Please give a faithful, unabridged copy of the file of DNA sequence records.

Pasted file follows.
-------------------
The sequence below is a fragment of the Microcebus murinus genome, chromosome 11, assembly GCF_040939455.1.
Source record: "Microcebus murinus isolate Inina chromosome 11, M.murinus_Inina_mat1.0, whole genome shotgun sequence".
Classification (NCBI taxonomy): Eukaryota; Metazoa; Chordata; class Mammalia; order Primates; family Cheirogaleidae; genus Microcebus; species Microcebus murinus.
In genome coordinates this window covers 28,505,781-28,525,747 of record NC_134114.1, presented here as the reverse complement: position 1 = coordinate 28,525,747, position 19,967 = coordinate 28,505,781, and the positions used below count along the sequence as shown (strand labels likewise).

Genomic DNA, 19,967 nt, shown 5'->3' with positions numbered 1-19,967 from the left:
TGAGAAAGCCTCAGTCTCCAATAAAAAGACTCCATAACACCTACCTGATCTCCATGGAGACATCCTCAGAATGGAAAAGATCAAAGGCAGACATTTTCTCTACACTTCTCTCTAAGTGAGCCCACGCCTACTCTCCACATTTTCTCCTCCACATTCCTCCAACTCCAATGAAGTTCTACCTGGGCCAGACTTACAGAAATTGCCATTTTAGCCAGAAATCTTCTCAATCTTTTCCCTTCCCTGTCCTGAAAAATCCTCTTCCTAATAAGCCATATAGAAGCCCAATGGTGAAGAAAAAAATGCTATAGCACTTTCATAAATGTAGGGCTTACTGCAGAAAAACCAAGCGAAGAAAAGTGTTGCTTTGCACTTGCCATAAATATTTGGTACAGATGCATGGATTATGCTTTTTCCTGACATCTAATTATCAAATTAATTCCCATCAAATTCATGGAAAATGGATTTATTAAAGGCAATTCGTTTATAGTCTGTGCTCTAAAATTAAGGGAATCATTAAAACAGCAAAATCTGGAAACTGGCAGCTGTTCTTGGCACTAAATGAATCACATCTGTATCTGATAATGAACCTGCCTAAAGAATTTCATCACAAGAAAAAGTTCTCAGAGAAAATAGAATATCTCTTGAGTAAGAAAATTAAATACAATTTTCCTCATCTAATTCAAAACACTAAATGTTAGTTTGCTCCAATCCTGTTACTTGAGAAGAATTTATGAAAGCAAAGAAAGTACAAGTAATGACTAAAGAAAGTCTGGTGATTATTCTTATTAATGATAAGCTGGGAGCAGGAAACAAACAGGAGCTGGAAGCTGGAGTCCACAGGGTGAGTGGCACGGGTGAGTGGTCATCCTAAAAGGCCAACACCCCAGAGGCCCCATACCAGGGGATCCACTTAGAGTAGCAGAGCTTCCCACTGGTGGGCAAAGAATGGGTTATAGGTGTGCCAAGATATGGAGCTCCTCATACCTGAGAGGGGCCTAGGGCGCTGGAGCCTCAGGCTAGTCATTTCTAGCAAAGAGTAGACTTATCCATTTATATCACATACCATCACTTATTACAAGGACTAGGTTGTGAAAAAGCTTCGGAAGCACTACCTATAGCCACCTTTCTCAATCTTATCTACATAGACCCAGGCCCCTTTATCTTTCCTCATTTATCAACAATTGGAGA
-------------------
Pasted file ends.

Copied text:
The sequence below is a fragment of the Microcebus murinus genome, chromosome 11, assembly GCF_040939455.1.
Source record: "Microcebus murinus isolate Inina chromosome 11, M.murinus_Inina_mat1.0, whole genome shotgun sequence".
Classification (NCBI taxonomy): Eukaryota; Metazoa; Chordata; class Mammalia; order Primates; family Cheirogaleidae; genus Microcebus; species Microcebus murinus.
In genome coordinates this window covers 28,505,781-28,525,747 of record NC_134114.1, presented here as the reverse complement: position 1 = coordinate 28,525,747, position 19,967 = coordinate 28,505,781, and the positions used below count along the sequence as shown (strand labels likewise).

Genomic DNA, 19,967 nt, shown 5'->3' with positions numbered 1-19,967 from the left:
TGAGAAAGCCTCAGTCTCCAATAAAAAGACTCCATAACACCTACCTGATCTCCATGGAGACATCCTCAGAATGGAAAAGATCAAAGGCAGACATTTTCTCTACACTTCTCTCTAAGTGAGCCCACGCCTACTCTCCACATTTTCTCCTCCACATTCCTCCAACTCCAATGAAGTTCTACCTGGGCCAGACTTACAGAAATTGCCATTTTAGCCAGAAATCTTCTCAATCTTTTCCCTTCCCTGTCCTGAAAAATCCTCTTCCTAATAAGCCATATAGAAGCCCAATGGTGAAGAAAAAAATGCTATAGCACTTTCATAAATGTAGGGCTTACTGCAGAAAAACCAAGCGAAGAAAAGTGTTGCTTTGCACTTGCCATAAATATTTGGTACAGATGCATGGATTATGCTTTTTCCTGACATCTAATTATCAAATTAATTCCCATCAAATTCATGGAAAATGGATTTATTAAAGGCAATTCGTTTATAGTCTGTGCTCTAAAATTAAGGGAATCATTAAAACAGCAAAATCTGGAAACTGGCAGCTGTTCTTGGCACTAAATGAATCACATCTGTATCTGATAATGAACCTGCCTAAAGAATTTCATCACAAGAAAAAGTTCTCAGAGAAAATAGAATATCTCTTGAGTAAGAAAATTAAATACAATTTTCCTCATCTAATTCAAAACACTAAATGTTAGTTTGCTCCAATCCTGTTACTTGAGAAGAATTTATGAAAGCAAAGAAAGTACAAGTAATGACTAAAGAAAGTCTGGTGATTATTCTTATTAATGATAAGCTGGGAGCAGGAAACAAACAGGAGCTGGAAGCTGGAGTCCACAGGGTGAGTGGCACGGGTGAGTGGTCATCCTAAAAGGCCAACACCCCAGAGGCCCCATACCAGGGGATCCACTTAGAGTAGCAGAGCTTCCCACTGGTGGGCAAAGAATGGGTTATAGGTGTGCCAAGATATGGAGCTCCTCATACCTGAGAGGGGCCTAGGGCGCTGGAGCCTCAGGCTAGTCATTTCTAGCAAAGAGTAGACTTATCCATTTATATCACATACCATCACTTATTACAAGGACTAGGTTGTGAAAAAGCTTCGGAAGCACTACCTATAGCCACCTTTCTCAATCTTATCTACATAGACCCAGGCCCCTTTATCTTTCCTCATTTATCAACAATTGGAGA